Global perspectives

The previous section showed that the question whether sufficient food can be produced is associated with many uncertainties. On top of this will be the impact of climate change. It has been demonstrated that the impact of climate change will be minor in comparison to changes in population and socio-economic issues (e.g. Vorosmarty et al., 2000). One important issue ignored in these analyses is that changes in population and socio-economic issues are gradual. Climate change also includes such gradual change, but more important is that extreme weather events are expected to increase substantially. These extremes are very difficult to cope with in the context of food production in particular.

A recent FAO study (FAO, 2002b) claims that in the next three decades, climate change is not expected to depress global food availability, but it may increase the dependence of developing countries on food imports and accentuate food insecurity for vulnerable groups and countries. The study indicates that the percentage of undernourished people will fall from the current figure of 17% to 11% in 2015 and 6% by 2030. This seems a positive projection. However, the target set by the World Food Summit in 1996 and reiterated as a Millennium Goal - of halving the number of undernourished people by 2015 - is not going to be met unless major corrective efforts are made. In terms of water requirements, the projections for developing countries indicate a 14% increase in water withdrawals for irrigation by 2030.

In contrast to these figures, results presented by the International Food Policy Research Institute (Rosegrant et al., 2002) show that the increase in water withdrawals for irrigation can only be 4%, mainly as a result of water shortages. In their business as usual strategy, farmers will produce 10% less cereals, pushing up food prices sharply. The authors continue that it is possible to envision a sustainable water strategy that would dramatically increase water allocated to environmental uses, connect all urban households to piped water, and achieve higher per capita domestic water consumption, while maintaining food production at the levels described in the business as usual strategy.

The International Institute for Applied Systems Analysis (IIASA), together with FAO, presented a study based on their GAEZ approach (Global Agro-Ecological Zoning), which has a strong focus on lands, including several Global Circulation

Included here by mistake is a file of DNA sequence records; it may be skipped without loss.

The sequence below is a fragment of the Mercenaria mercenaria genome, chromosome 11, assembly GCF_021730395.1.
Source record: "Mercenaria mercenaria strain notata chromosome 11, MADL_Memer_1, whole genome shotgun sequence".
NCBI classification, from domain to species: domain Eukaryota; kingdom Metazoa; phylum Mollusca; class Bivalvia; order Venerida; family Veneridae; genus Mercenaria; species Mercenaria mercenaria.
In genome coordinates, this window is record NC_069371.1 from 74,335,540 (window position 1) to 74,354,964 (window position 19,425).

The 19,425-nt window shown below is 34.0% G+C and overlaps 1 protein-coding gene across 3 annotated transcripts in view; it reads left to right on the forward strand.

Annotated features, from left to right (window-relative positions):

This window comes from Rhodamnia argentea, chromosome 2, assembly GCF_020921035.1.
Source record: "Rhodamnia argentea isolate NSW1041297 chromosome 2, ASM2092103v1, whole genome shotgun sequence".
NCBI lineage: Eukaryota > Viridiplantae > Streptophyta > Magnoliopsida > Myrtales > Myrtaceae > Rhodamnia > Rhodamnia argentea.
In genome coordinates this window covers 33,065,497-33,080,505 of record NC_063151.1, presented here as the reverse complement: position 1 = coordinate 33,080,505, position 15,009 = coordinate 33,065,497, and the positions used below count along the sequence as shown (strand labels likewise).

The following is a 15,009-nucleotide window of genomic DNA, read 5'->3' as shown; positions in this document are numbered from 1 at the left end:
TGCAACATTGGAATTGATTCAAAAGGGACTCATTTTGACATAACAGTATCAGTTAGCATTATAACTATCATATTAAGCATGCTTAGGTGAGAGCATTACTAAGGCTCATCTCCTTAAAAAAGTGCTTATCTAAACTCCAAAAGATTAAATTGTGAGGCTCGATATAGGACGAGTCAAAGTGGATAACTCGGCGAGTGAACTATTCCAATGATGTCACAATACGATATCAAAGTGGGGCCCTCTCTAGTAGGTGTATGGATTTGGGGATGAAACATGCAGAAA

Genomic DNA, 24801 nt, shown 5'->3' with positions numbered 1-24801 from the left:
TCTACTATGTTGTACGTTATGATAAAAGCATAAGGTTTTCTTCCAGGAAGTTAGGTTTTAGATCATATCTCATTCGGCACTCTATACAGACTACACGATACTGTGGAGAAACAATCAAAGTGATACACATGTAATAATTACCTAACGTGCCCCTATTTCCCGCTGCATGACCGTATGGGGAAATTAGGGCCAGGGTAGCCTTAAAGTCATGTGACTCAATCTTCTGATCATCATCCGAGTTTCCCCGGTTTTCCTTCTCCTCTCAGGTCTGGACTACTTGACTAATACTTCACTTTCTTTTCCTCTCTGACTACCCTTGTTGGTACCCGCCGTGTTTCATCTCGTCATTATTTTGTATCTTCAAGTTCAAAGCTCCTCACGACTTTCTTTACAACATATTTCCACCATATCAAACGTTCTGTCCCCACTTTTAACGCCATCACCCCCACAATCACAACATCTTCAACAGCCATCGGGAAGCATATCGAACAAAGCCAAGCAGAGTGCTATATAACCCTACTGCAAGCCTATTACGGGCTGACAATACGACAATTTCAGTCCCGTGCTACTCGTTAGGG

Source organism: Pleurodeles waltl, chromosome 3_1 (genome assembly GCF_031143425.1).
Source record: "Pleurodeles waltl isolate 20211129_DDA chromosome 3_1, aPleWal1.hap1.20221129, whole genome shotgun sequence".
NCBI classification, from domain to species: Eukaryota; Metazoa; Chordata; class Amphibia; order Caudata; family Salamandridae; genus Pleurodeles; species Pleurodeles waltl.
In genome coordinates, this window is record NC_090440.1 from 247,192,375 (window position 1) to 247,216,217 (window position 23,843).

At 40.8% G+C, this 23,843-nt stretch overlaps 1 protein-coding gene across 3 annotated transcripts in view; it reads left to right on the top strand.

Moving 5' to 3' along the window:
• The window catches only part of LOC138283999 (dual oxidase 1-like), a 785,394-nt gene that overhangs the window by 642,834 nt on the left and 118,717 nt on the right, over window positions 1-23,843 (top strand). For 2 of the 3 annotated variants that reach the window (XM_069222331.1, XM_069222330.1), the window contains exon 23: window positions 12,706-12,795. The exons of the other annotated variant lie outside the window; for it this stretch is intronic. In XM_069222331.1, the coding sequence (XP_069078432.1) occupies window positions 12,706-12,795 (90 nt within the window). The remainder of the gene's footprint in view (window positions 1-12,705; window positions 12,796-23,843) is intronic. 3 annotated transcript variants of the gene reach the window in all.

Model (GCM) projections (Fischer et al., 2001). The evaluation of the impact of climate change on production, consumption and trade of agricultural commodities, in particular on staple food, was carried out with a large number of experiments that relate to four aspects: magnitude of climate change for different future socioeconomic and technical development paths; uncertainty of results in view of differences in climate projections of different GCM groups; robustness of results with regard to altered economic growth assumptions; and sensitivity of results to different assumptions with regard to physiological effects of atmospheric CO2 enrichment on yields. Some 50 simulation experiments were carried out, including three separate snapshots of climatic change for the 2020s, 2050s and 2080s. Their results indicate that the impacts of climate change on crop production are geographically unevenly distributed. Developed countries experience an increase in productivity. In contrast, developing regions suffer a loss in cereal productivity in all estimates. Within the group of developed countries, gains of 3-10% in cereal productivity occur for North America, and similar for the Former Soviet Union. Western Europe suffers losses in most projections of up to 6%.

The IIASA study continues that in terms of food security fairly robust conclusions emerge from the analysis of climate-change impacts. First, climate change will most likely increase the number of people at risk of hunger. Secondly, the importance and significance of the climate-change impact on the level of undernourishment depends largely on the level of economic development assumed in the strategies.

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